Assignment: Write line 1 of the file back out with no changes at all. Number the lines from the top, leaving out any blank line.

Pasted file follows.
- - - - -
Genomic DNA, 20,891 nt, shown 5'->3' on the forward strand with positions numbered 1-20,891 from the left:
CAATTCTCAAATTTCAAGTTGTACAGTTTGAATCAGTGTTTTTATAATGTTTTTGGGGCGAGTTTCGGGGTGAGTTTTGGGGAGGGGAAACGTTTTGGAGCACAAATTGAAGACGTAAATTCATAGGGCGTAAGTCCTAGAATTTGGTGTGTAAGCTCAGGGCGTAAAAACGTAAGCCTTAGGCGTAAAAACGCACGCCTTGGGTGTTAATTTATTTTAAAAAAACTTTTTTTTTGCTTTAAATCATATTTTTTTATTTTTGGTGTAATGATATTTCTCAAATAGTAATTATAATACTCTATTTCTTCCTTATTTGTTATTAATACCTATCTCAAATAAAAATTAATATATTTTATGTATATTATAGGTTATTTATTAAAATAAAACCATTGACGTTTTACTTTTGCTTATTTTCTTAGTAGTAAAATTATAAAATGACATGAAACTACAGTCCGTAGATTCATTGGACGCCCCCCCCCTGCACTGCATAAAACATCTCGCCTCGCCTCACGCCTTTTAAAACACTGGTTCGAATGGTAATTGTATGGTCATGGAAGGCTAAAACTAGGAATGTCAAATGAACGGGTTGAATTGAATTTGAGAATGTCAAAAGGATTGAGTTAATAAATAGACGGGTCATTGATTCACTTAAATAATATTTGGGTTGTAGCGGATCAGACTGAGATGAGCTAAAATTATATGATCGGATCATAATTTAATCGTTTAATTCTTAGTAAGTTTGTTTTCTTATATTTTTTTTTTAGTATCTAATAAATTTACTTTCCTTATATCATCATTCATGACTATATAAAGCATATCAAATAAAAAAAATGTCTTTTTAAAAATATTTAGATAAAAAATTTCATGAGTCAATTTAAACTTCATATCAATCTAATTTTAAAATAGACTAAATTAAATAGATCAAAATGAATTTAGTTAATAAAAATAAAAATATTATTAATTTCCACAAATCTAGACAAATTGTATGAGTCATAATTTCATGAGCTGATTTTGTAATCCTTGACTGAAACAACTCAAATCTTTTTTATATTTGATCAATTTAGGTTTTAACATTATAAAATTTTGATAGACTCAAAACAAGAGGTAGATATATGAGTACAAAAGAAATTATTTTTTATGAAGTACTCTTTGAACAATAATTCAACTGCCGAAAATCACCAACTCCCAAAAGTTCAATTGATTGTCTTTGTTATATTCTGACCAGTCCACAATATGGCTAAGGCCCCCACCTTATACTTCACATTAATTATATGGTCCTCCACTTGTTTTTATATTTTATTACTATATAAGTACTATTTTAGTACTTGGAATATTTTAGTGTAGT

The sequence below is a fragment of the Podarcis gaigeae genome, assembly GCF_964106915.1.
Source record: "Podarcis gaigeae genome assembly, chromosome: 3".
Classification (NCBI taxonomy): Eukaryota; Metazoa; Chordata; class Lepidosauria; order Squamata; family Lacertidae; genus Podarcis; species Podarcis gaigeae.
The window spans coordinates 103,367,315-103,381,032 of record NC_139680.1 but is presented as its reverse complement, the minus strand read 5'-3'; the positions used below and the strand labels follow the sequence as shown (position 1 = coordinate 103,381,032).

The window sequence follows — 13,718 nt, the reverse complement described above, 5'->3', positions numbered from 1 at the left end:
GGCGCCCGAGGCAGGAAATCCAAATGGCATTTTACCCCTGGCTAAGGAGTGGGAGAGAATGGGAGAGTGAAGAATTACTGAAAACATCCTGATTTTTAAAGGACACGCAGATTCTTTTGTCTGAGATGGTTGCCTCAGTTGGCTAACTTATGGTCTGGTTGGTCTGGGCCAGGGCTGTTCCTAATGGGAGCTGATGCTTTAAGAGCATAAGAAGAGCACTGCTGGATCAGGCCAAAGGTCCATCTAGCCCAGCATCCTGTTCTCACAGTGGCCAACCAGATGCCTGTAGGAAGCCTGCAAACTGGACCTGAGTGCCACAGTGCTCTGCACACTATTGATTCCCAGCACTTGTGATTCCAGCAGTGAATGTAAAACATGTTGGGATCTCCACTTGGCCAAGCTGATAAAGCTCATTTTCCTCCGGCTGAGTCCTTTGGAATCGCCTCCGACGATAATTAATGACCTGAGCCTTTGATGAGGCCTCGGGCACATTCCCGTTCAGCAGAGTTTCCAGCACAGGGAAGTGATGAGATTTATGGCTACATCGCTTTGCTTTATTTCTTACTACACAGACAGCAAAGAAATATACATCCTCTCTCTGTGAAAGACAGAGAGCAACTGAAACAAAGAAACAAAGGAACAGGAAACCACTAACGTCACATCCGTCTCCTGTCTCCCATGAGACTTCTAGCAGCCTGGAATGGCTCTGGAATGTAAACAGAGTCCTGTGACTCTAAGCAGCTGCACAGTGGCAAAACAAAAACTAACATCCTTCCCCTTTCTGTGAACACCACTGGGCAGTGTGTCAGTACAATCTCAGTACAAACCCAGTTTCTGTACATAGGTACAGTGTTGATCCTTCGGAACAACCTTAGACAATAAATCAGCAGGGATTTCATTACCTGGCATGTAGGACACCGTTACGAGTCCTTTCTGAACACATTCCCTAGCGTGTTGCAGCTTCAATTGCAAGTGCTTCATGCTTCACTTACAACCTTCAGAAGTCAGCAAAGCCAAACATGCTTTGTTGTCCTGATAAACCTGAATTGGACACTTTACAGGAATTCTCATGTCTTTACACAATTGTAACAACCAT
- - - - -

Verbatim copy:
Genomic DNA, 20,891 nt, shown 5'->3' on the forward strand with positions numbered 1-20,891 from the left: